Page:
At the risk of belaboring a point, one of the more fascinating business models is that of the humble middleman. Middlemen usually operate quietly, out of sight of consumers and the media, so they often go unnoticed by investors. And they can be tricky to analyze because often it’s not obvious why a business that appears to simply buy something in one place only to sell it somewhere else should exist in the first place. And yet—thousands of years after it first occurred to someone to ask “why don’t they just cut out the middleman?”—middlemen continue to exist and even thrive. Therein lies the opportunity, for if we can learn to appreciate what others dismiss or misunderstand, we might then have an investing green field all to ourselves.
The best way to do this, it seems to me, is to train our intuition to recognize successful middlemen in the field, while at the same time groping towards some kind of general theory. And the best way to do that is to start small, by observing and analyzing simple examples. Which brings me to a recent article in the New York Times about Mr. Hajji Ramazan, a Kabul, Afghanistan-based importer and wholesaler of used clothing—a middleman par excellence if there ever was one. Mr. Ramazan’s business is simple: twice a year he makes the 870-mile trip from Kabul to Karachi, Pakistan, the main port city in the region, where he spends two to three weeks buying used clothing in bulk, which he then imports to Afghanistan and sells on to a group of retailers and “commission workers” (which appear to be more or less what we would call peddlers). Simple, and yet he does well, according to the article, possessing a status-symbol car, a son in Australia, and a “modest empire.”
Our task, then, is to figure out why Mr. Ramazan succeeds, and in particular why his customers don’t “cut out the middleman” and buy directly from Karachi themselves, where clothing presumably costs less. I don’t pretend to have any definitive answers from just one article, and perhaps things work differently in a frontier market like Afghanistan. But we can make some intelligent guesses:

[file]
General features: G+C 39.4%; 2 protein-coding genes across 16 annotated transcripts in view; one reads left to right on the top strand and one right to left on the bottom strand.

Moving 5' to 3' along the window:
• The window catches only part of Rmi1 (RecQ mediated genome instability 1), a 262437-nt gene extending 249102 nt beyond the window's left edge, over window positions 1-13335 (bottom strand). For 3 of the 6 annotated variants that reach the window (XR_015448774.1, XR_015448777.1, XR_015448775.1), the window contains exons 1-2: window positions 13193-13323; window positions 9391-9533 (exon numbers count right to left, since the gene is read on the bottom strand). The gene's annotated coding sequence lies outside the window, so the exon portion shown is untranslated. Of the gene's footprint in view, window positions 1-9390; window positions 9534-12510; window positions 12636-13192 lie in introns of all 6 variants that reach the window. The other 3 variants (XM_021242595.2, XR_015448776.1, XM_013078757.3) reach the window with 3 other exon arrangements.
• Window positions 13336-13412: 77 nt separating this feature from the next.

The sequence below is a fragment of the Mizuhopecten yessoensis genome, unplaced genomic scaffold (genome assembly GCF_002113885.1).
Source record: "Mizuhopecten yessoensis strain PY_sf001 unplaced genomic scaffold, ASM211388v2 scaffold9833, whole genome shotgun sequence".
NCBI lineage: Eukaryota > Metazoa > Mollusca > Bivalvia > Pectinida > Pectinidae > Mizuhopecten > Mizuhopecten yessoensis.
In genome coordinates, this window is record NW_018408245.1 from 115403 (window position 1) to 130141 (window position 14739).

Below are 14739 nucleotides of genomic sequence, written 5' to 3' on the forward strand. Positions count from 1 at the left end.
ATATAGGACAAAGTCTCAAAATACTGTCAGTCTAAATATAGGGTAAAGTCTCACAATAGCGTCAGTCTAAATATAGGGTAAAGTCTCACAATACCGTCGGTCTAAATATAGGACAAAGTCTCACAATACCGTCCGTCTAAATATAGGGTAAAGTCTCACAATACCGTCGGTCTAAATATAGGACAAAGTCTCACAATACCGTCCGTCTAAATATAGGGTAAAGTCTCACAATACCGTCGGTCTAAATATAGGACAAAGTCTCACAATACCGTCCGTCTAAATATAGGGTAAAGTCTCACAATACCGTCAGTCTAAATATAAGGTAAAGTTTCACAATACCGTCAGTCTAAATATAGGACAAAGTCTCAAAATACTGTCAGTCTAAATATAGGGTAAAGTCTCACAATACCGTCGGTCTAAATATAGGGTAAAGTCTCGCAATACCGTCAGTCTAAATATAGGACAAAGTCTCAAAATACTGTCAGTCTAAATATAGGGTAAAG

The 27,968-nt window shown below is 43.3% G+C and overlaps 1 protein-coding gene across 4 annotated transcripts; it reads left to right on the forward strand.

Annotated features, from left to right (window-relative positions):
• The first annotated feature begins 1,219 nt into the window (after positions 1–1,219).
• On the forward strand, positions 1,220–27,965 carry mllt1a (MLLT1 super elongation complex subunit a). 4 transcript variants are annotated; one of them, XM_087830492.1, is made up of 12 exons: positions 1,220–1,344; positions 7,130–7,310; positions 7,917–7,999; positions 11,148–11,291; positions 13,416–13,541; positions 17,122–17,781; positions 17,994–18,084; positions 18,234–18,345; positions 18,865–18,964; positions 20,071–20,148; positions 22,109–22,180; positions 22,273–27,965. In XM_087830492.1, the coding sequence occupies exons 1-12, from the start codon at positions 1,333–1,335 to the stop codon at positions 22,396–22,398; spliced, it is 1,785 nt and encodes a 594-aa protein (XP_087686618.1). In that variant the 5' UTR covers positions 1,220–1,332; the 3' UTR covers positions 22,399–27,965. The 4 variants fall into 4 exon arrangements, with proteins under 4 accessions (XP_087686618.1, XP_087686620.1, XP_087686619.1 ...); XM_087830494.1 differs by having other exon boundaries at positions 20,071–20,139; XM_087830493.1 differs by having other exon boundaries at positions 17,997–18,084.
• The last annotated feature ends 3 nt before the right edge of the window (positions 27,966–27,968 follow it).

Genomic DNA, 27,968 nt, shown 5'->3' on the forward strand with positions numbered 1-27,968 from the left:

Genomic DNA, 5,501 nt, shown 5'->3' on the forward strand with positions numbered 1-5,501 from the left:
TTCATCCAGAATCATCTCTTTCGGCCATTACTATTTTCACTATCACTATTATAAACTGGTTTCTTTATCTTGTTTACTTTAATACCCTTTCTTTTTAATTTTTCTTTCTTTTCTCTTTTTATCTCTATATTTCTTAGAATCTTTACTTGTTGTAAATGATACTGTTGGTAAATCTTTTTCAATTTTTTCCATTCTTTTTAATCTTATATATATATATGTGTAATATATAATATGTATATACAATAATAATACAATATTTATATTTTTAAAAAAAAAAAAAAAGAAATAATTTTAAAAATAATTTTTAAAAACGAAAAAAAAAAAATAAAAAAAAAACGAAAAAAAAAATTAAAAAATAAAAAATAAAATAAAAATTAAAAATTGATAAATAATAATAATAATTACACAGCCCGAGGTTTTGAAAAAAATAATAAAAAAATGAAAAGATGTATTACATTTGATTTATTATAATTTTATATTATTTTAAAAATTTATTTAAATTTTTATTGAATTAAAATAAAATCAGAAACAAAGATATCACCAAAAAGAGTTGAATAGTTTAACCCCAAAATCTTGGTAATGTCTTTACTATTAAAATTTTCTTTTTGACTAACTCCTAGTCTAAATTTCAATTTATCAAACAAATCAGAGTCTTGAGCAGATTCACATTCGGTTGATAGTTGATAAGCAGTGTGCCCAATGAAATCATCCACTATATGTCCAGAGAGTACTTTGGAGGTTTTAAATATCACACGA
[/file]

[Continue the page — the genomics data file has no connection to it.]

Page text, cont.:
- It may well be that the fixed costs of buying in Karachi—everything from travel costs, to the opportunity cost of all the time away, to the time and effort required to acquire the necessary knowhow to navigate customs, logistics, transportation, and the innumerable other details of international trade that most of us quietly leave to others—are high enough that it is more efficient for the retailers, on a per-garment basis, to have one person—the middleman—assume them on behalf of everyone, and then pay him a “commission” in the form of the middleman’s customary markup. It’s the same reason hedge fund managers “rent” their knowledge of hedge fund law from hedge fund lawyers rather than earning law degrees themselves.
- Perhaps as part of his business, our middleman is also engaged in the distribution of goods to retailers within Afghanistan, which might involve things like storage and transportation. The same rules apply to this part of the value chain too—it’s more efficient to have one player assume the fixed costs of this activity at scale, and then amortize those costs over as broad a customer base as possible, rather than have each customer assume those costs itself. One big warehouse, and one big fleet of trucks that always operates near 100 percent capacity, is ultimately cheaper than a bunch of mini-warehouses behind each shop and a bunch of trucks in the shopkeeper’s driveway that are idle much of the time.